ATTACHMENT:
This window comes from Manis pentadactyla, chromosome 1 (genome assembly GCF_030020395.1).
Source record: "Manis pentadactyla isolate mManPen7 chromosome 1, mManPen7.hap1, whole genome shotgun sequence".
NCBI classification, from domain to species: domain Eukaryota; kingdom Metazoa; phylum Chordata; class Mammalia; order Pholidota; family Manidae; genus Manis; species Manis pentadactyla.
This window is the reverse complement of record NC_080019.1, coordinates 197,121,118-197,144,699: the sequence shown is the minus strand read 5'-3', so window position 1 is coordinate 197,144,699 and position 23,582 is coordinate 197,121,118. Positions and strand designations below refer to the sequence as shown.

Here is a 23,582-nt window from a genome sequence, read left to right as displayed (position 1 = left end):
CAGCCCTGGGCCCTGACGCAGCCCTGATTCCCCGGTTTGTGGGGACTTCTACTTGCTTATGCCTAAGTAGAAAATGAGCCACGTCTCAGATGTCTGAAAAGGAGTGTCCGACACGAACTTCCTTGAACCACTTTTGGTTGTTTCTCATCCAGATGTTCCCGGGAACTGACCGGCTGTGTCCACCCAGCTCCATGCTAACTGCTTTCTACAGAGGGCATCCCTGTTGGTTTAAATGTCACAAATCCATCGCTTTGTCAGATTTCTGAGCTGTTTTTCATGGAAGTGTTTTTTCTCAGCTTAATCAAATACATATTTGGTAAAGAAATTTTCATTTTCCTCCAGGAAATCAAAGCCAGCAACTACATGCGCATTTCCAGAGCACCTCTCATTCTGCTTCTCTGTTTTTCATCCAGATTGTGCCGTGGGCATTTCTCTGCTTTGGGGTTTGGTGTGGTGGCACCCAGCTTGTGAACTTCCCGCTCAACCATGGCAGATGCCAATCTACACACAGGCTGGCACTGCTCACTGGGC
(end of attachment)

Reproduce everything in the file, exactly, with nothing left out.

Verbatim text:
This window comes from Manis pentadactyla, chromosome 1 (genome assembly GCF_030020395.1).
Source record: "Manis pentadactyla isolate mManPen7 chromosome 1, mManPen7.hap1, whole genome shotgun sequence".
NCBI classification, from domain to species: domain Eukaryota; kingdom Metazoa; phylum Chordata; class Mammalia; order Pholidota; family Manidae; genus Manis; species Manis pentadactyla.
This window is the reverse complement of record NC_080019.1, coordinates 197,121,118-197,144,699: the sequence shown is the minus strand read 5'-3', so window position 1 is coordinate 197,144,699 and position 23,582 is coordinate 197,121,118. Positions and strand designations below refer to the sequence as shown.

Here is a 23,582-nt window from a genome sequence, read left to right as displayed (position 1 = left end):
CAGCCCTGGGCCCTGACGCAGCCCTGATTCCCCGGTTTGTGGGGACTTCTACTTGCTTATGCCTAAGTAGAAAATGAGCCACGTCTCAGATGTCTGAAAAGGAGTGTCCGACACGAACTTCCTTGAACCACTTTTGGTTGTTTCTCATCCAGATGTTCCCGGGAACTGACCGGCTGTGTCCACCCAGCTCCATGCTAACTGCTTTCTACAGAGGGCATCCCTGTTGGTTTAAATGTCACAAATCCATCGCTTTGTCAGATTTCTGAGCTGTTTTTCATGGAAGTGTTTTTTCTCAGCTTAATCAAATACATATTTGGTAAAGAAATTTTCATTTTCCTCCAGGAAATCAAAGCCAGCAACTACATGCGCATTTCCAGAGCACCTCTCATTCTGCTTCTCTGTTTTTCATCCAGATTGTGCCGTGGGCATTTCTCTGCTTTGGGGTTTGGTGTGGTGGCACCCAGCTTGTGAACTTCCCGCTCAACCATGGCAGATGCCAATCTACACACAGGCTGGCACTGCTCACTGGGC